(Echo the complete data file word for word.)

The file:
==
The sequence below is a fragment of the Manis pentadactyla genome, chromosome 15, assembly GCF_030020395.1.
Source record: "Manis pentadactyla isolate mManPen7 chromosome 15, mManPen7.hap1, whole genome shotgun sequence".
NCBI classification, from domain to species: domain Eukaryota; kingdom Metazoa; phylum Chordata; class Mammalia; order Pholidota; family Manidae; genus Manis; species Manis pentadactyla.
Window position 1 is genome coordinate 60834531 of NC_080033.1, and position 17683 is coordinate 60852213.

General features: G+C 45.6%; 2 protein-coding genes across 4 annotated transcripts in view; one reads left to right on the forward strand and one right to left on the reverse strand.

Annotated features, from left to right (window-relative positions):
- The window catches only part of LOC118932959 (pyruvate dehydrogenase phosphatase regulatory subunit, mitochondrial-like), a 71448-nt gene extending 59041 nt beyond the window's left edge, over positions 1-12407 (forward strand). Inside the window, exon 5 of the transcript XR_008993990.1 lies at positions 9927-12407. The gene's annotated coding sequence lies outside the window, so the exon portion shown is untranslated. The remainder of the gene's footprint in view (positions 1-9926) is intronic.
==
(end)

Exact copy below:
The sequence below is a fragment of the Manis pentadactyla genome, chromosome 15, assembly GCF_030020395.1.
Source record: "Manis pentadactyla isolate mManPen7 chromosome 15, mManPen7.hap1, whole genome shotgun sequence".
NCBI classification, from domain to species: domain Eukaryota; kingdom Metazoa; phylum Chordata; class Mammalia; order Pholidota; family Manidae; genus Manis; species Manis pentadactyla.
Window position 1 is genome coordinate 60834531 of NC_080033.1, and position 17683 is coordinate 60852213.

General features: G+C 45.6%; 2 protein-coding genes across 4 annotated transcripts in view; one reads left to right on the forward strand and one right to left on the reverse strand.

Annotated features, from left to right (window-relative positions):
- The window catches only part of LOC118932959 (pyruvate dehydrogenase phosphatase regulatory subunit, mitochondrial-like), a 71448-nt gene extending 59041 nt beyond the window's left edge, over positions 1-12407 (forward strand). Inside the window, exon 5 of the transcript XR_008993990.1 lies at positions 9927-12407. The gene's annotated coding sequence lies outside the window, so the exon portion shown is untranslated. The remainder of the gene's footprint in view (positions 1-9926) is intronic.